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um wallace home line which is very difficult to identify what um language
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is in many instances and fees show the families that come from
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so um basically right at the top is about twelve million speakers and maybe lay here at the bottom and one
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um one may not want 'em and you'll see that english lot it's widely spoken really is
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not them the most um prominent language when it comes to i'm i'm i'm language because
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most of the land which is all from the southern bounty family um basically
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splitting up into these two groups ingredients it it's one with some other
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different ones i'm in between and in english afrikaans that stands out as the t. germanic languages
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there's also means there's a lot of work that oh interesting analysis with regard to language families and how we
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can then across that that is possible to increase the guy with um with that specific language make
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so you know intentional t. corpus the big one that we can make that we basically use more
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fun by solve this thing so people would output smart phones that these uh small that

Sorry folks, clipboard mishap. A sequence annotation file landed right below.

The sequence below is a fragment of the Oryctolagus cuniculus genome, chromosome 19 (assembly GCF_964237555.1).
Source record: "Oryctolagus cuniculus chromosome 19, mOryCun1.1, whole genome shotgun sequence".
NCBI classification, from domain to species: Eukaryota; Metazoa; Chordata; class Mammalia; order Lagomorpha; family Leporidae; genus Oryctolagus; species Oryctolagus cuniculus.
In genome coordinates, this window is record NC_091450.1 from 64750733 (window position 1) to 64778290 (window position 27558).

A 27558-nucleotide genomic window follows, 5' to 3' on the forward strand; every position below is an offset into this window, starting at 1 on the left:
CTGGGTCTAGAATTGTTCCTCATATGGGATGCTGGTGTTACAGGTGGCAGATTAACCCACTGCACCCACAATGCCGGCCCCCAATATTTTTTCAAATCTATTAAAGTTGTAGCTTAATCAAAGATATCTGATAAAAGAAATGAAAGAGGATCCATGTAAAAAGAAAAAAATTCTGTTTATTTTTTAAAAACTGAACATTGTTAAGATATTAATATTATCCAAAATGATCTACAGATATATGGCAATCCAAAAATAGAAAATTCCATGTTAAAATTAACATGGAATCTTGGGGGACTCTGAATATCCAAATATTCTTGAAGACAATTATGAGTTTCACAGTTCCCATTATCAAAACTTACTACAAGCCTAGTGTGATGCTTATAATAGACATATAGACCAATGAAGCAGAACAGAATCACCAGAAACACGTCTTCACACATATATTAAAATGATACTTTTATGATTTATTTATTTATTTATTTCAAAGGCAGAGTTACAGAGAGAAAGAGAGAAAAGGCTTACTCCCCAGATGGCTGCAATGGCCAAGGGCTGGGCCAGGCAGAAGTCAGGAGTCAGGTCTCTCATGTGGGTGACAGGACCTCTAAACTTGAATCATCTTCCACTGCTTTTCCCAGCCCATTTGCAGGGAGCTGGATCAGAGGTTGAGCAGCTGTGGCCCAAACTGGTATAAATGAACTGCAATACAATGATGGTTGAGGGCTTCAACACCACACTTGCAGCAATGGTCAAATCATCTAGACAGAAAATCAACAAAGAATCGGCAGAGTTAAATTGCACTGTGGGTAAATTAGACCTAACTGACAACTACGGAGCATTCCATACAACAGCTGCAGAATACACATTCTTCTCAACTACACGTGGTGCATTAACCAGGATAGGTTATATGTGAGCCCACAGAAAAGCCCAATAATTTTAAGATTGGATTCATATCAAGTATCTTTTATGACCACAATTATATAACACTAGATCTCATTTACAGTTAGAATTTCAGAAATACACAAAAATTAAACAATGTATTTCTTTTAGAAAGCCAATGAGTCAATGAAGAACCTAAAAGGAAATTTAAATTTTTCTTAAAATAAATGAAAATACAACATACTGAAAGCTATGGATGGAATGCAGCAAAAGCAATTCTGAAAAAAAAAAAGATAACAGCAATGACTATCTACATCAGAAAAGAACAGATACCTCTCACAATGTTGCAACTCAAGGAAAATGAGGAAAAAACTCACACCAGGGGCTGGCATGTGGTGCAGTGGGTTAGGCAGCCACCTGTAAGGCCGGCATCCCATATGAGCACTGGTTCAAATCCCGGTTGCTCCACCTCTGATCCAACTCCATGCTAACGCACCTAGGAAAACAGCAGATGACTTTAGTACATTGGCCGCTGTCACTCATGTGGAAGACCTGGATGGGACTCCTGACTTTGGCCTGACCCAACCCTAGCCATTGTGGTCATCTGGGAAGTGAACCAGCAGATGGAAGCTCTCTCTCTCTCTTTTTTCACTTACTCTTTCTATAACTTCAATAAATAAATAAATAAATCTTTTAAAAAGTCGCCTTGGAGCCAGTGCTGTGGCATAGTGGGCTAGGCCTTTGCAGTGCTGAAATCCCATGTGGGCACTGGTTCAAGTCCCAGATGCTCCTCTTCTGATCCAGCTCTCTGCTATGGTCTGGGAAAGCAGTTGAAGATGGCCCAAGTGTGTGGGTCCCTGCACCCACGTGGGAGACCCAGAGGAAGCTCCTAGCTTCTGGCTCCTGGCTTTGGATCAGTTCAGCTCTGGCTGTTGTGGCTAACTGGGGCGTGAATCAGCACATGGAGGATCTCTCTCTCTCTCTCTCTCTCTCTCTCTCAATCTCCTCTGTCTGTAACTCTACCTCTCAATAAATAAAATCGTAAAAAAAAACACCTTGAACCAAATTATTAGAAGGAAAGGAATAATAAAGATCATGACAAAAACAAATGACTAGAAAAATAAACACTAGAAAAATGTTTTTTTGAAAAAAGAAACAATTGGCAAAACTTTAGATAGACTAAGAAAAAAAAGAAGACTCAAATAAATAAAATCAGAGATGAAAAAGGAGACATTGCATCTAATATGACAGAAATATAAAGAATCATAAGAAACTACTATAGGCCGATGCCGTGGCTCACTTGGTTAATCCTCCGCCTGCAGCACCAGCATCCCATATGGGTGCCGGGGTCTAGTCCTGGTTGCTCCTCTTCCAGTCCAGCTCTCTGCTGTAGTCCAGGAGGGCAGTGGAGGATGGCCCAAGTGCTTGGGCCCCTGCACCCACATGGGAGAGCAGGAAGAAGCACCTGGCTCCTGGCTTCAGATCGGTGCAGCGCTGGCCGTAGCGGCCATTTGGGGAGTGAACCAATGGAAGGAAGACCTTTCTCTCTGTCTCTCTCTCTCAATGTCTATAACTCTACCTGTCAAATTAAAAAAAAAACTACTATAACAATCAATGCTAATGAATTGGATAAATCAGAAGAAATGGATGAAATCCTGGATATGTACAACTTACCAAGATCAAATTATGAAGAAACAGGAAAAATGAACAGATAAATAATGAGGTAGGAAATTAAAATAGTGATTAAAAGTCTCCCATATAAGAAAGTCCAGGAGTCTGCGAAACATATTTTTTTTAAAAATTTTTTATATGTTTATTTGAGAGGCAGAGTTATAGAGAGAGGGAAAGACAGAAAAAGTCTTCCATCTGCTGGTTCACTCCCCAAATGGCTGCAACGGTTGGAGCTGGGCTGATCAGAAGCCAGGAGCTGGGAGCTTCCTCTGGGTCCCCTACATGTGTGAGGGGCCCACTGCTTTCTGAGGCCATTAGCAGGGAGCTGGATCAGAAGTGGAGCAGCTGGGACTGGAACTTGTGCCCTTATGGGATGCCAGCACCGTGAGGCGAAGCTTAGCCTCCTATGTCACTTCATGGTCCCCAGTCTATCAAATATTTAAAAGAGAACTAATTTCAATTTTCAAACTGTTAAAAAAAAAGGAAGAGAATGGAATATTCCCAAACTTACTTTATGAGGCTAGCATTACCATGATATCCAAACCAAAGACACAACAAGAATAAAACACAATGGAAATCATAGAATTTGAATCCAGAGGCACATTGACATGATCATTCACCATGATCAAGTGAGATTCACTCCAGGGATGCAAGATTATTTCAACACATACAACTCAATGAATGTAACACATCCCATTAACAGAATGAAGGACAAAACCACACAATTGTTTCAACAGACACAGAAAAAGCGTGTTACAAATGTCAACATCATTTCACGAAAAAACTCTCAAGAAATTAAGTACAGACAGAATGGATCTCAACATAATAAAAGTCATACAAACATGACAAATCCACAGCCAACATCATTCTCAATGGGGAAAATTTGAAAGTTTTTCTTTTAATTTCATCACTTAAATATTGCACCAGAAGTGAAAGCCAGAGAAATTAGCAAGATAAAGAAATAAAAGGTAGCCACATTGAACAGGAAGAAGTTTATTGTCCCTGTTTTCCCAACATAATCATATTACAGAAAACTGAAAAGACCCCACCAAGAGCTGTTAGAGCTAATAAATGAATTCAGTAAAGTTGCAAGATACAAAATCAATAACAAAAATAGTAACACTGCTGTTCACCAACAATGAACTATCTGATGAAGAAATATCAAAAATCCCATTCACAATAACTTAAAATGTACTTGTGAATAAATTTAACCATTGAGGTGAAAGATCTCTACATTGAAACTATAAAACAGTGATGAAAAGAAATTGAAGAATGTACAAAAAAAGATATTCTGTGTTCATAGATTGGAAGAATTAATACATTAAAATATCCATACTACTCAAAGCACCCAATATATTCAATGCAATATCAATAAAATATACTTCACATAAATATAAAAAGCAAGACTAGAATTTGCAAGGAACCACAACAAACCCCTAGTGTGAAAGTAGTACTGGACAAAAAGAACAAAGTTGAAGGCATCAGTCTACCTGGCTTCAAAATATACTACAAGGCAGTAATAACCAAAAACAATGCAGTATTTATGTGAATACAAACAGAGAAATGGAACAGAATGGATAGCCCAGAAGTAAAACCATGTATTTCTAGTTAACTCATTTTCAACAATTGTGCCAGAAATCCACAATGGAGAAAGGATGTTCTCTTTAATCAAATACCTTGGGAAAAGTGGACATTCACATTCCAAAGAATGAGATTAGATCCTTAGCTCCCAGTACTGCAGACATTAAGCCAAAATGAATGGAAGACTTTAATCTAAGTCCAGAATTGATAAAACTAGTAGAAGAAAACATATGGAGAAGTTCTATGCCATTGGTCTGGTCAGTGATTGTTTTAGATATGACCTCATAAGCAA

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that day you up front is provided the piston records it it gets cold
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it's stored and i'm from that week we hiked up corpora and
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it works it's cheap it's easy way to click tied to it works really well um
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so what can go wrong it in if you've done actual reasons good resource collection out
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in the field no is that these are some of the technical problems that happen
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people um mispronounced the word very repeat what i have to say i'm tired
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i start to um by an like i'm doing at the moment
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and wayne one that we that was a bit more unexpected to us was that
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often people really struggled reading these problems so in me off the languages
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people really are not he's doing reading aloud in their own language
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i'm reading is you don't english speaking is done in a um in a your
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lambs that you really comfortable with that reading aloud is not um room
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as common so we you know uh you know like two with work we actually um
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when we created a problem with we use 'em children's books to get the problems from to
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make it more easily readable it what it sees um improve the quality of the director
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so the other problems the normal ones background speech freeway lots
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of cows chickens and got this one was um
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i read a lot of problem
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um and bane
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especially when the things got a bit see long people rushing to finish so ah there's one example i wanted
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to play which is an error that is not one of the ones that i've just mentioned um
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the
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student this um i have to say that phrase
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and i'll play you
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what got recorded